Saturn’s Moons – Conversations with Sebald
W.G. Sebald, Self-Portrait, Manchester, 1967 [back cover image from Saturn’s Moons]
I’m back after a brief vacation that was highlighted by the Santa Fe Opera’s production of Alban Berg’s powerful and darkly comic opera Wozzeck. I continue to dip into the important new book Saturn’s Moons: W.G. Sebald – A Handbook, edited by Jo Catling an Richard Hibbett. I just finished a short section entitled Three Conversations with W.G. Sebald, which includes what must be one of the earliest Sebald interviews as well as one of the last public conversations he held before his death. Each of these transcribed (and, in one case, translated) conversations shows us a Sebald who was extraordinarily articulate and nuanced about his own inspirations, methods, and goals as a writer. Here are just a few of the gems to be found.
Statements by Sebald from “Echoes from the Past: A Conversation with Piet de Moor,” published May 6, 1992:
I am not a littérateur in the true sense of the word. As a 21-year old I wrote a novel. When I read it out to my girlfriend, she fell asleep. So I thought I’d better just give up.
I myself work like a painter who has to consider how big to make the frame. The painter’s craft has always fascinated me. I envy painters because of the craftsmanship that is involved in their art.
As a matter of fact there is an interesting parallel between the solving of a crime and the way in which memory works. You try to shed light on something in your mind. Somewhere, pieces of evidence must be lying around under the carpet or in the loft or in other hidden places that offer explanations for the course of your own life. That is why writing is also a forensic activity.
Statement by Sebald from “Lost in Translation: A Conversation with Jon Cook,” held at the University of East Anglia, February 9, 1999:
I’m not very confident of my ability to write English…If you look at cases where a transition happened from one language into another, it was usually forced by circumstances like in the case of Nabokov…The only exception that comes to my mind is Beckett, and he really is an exception because he was a fine-tuning micro-engineer…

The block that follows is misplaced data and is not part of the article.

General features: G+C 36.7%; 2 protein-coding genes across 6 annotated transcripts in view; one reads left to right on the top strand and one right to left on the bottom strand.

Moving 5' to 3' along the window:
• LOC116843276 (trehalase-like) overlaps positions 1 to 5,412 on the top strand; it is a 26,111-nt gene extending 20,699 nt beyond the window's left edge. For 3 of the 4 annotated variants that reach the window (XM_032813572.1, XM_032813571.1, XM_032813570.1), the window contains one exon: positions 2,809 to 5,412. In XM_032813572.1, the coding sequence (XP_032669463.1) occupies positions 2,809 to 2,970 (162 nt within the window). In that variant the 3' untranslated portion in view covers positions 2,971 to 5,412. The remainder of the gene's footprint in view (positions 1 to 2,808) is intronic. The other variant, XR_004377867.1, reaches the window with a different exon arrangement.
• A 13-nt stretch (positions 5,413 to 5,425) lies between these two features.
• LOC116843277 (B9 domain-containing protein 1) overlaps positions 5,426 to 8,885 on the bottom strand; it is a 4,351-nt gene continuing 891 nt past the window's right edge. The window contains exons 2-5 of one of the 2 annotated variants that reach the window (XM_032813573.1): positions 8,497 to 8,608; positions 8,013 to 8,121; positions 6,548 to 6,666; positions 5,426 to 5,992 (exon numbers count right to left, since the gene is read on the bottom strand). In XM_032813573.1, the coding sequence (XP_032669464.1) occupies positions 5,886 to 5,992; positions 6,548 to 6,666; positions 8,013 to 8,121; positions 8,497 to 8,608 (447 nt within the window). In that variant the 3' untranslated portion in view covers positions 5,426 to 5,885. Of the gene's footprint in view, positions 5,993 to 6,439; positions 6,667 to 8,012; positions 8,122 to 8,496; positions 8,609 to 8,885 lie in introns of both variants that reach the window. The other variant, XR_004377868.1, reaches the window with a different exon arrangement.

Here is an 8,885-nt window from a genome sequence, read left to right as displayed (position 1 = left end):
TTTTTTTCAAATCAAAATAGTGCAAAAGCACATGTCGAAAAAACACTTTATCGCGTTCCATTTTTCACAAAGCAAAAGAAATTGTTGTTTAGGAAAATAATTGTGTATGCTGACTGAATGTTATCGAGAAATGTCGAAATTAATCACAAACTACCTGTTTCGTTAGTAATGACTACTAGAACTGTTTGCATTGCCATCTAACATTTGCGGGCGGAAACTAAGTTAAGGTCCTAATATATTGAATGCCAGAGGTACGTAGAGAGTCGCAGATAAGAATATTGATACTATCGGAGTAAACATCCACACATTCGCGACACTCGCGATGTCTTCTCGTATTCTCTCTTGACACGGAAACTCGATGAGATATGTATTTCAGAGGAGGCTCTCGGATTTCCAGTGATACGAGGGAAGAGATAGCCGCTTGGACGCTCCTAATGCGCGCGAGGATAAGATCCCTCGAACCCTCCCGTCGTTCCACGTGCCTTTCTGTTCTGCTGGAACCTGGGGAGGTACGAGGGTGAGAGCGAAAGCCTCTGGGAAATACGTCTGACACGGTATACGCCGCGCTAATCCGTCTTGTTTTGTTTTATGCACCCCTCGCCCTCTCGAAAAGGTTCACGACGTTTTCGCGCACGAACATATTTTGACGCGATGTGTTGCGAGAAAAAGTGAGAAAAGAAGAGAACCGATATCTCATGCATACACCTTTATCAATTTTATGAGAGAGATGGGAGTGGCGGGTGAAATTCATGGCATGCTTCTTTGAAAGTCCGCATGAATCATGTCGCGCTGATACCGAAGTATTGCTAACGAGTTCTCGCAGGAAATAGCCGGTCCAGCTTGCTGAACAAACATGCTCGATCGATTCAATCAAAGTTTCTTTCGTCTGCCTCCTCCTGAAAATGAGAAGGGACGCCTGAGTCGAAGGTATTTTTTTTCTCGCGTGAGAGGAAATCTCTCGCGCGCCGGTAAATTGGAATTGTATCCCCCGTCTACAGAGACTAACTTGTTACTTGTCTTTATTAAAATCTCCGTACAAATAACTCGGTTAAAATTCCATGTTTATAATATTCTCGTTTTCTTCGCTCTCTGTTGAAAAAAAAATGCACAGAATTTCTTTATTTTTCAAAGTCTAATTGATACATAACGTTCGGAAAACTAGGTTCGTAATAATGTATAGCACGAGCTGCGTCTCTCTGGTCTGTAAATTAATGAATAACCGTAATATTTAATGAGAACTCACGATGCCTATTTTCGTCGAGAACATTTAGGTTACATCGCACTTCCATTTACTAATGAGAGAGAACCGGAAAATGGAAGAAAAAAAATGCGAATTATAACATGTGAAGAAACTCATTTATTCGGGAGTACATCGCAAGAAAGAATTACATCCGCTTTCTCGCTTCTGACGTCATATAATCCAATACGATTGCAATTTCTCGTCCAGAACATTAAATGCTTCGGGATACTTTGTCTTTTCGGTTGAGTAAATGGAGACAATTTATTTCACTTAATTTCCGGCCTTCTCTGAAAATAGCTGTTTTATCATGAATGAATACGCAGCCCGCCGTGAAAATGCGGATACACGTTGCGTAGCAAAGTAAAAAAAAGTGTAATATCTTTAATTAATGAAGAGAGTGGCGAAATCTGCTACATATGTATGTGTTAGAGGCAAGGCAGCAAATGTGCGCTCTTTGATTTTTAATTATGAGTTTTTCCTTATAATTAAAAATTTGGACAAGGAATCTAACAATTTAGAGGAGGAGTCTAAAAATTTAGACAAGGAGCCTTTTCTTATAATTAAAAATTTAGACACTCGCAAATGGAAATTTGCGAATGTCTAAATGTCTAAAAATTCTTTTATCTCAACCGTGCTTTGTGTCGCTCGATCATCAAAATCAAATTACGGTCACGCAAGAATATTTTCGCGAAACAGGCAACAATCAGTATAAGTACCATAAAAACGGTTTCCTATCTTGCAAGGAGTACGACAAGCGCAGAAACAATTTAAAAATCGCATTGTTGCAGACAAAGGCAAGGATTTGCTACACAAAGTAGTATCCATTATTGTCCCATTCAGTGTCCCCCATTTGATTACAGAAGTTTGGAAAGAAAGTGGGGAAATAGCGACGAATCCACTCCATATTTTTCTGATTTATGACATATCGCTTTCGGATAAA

Statements by Sebald from “In This Distant Place: A Conversation with Steve Wasserman,” held at the Los Angeles Public Library, October 17, 2001:
Photographs are something I’ve always collected in a random sort of way that began much earlier than my attempts at writing prose fiction. And when I began to write, somehow it became clear to me that they, these images, were part of the material that I had stored up. And so I, right from the beginning, somehow saw no reason for excluding them from the actual process of writing. It seemed to me unquestionable right from the beginning that they had a right to be there, as very frequently they provided the starting points or they came from the photo albums of the people I had talked to – sometimes over long periods of time – and summed up experiences and parts of these people’s lives which would have been very, very difficult to convey in words only.
As a small boy I looked through [my parent’s] albums and I thought there was nothing particularly either exciting or remarkable in them and turned the pages without being disturbed. But when I revisited these albums many years later the images revealed a different quality because I had comprehended by then the historical context. I asked myself why there were pages on which some of the pictures were missing and only the glue was left behind and [where] perhaps a kind of jocular caption had been written underneath but which made no sense without the image.
…certainly it an almost biological fact that forgetting is what keeps us going…So naturally, there is a curious dialectic between forgetting and remembering, and they’re not just two opposed moral categories, one positive and the other negative, but they’re interlaced in an extremely complicated way and in a different fashion in each individual.